It’s been almost three months since Jonathan died. I miss him very much. This is not a proper obit. For that, read Andrew’s In Memoriam over at the AML blog. Rather, it’s a tribute about just one particular facet of his life and personality. This originally appeared in a book of memories put together by the Langford family.
There are so many things I could write about Jonathan, but I think that for this particular tribute I want to focus on him as a critic because it captures one of the wonderful things about him. That is: Jonathan was an amazing critic because he had well-informed tastes that were particular to him, and he was always very honest about what worked for him and what didn’t and why.
I thought about using some examples from literature or Mormon culture, practice or doctrine, but instead I’ll go with food.
After I moved to Minnesota about ten years ago. Jonathan and I decided to get together every couple of months for lunch. Because I work in Minneapolis (and Jonathan was gracious enough to drive into the city), we had a lot of lunch places to choose from, and we could sometimes choose restaurants that we’d never be able to afford during the evening hours.
Oftentimes when you go out to eat, people will say the food is good, and that’s the extent of the conversation on that subject. But I liked to talk about the food and so was delighted to discover that, if anything, Jonathan was even more interested in and candid about food than I was.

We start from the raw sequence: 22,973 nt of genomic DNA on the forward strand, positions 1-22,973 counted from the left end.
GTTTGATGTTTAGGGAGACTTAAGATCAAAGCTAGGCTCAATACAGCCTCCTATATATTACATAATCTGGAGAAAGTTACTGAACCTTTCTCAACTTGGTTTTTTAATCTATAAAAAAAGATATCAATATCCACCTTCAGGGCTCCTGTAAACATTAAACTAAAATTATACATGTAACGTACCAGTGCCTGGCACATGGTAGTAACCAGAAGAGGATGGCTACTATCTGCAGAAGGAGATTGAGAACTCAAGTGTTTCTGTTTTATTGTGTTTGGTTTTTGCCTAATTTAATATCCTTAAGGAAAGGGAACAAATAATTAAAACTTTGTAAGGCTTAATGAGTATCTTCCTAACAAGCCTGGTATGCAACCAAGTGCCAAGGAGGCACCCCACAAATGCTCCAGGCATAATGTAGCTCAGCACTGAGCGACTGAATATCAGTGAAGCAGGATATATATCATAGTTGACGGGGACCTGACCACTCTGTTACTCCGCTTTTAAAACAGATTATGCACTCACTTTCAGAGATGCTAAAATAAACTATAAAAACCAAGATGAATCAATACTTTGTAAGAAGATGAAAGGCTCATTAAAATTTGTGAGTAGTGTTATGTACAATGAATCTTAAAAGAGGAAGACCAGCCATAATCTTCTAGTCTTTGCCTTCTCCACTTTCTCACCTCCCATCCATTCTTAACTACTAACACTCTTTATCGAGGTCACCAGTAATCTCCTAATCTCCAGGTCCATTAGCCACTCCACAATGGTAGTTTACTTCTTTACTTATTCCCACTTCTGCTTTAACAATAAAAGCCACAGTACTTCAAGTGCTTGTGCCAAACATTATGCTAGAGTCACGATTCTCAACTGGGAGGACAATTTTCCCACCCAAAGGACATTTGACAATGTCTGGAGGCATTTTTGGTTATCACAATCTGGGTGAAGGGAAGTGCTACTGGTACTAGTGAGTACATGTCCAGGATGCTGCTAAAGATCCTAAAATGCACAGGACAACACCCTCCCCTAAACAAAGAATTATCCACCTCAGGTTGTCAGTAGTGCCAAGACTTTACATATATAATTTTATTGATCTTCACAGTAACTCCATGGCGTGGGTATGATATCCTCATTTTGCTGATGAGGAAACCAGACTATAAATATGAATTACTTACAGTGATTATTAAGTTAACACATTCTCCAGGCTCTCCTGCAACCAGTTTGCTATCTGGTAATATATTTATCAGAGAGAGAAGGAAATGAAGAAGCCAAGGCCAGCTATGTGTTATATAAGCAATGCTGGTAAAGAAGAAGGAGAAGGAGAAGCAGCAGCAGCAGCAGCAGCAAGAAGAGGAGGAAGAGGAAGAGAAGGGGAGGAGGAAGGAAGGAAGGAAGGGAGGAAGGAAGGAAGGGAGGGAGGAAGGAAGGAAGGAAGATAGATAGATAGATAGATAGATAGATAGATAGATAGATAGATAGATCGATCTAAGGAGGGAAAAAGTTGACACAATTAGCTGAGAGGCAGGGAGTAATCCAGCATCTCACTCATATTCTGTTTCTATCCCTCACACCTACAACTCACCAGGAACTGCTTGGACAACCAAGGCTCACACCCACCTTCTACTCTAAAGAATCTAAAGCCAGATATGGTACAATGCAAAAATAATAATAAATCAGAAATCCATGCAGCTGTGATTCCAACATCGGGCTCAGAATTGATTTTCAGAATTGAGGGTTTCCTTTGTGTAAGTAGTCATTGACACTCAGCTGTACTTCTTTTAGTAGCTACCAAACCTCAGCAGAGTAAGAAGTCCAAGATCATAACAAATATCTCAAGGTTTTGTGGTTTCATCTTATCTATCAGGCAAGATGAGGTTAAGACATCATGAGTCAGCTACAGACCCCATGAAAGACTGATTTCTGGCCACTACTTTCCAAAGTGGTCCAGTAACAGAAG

However, he wasn’t pretentious about it. It didn’t matter what the restaurant signaled about itself, all Jonathan cared about was the food. One time we went to a kinda fancy, sorta spendy restaurant. Jonathan ordered a vegetable tart. When it arrived, it was about the size of a DVD. His verdict was that it was tasty enough–but it was not a large enough portion for the price. I had to agree. Another time, he tried a tomato soup. His verdict was that it was fine but no better than what he could make at home.
But there were also other times, where a dish would arrive, and he’d find it excellent or interesting or different or new. And then he’d try to figure out why he was responding to it so favorably or he’d compare it to other dishes he’d had. He’d take a bite then sit up straight and tilt his head back just a bit and conjure up a flavor or cooking technique or a memory or an idea for how he’d implement this new sensory experience into his own cooking. And if it was truly amazing, he’d always insist that I try it. Because when he liked something, he wanted everyone to experience it.
So that was Jonathan: always a critic. But not a snobbish, jaded, or sarcastic one. Jonathan was always generous in praise, thoughtful in critique, and quick to admit that others may have different opinions. I had the pleasure of having numerous (verbal or written) conversations with him over the years that let him showcase his wonderful skills as a critic.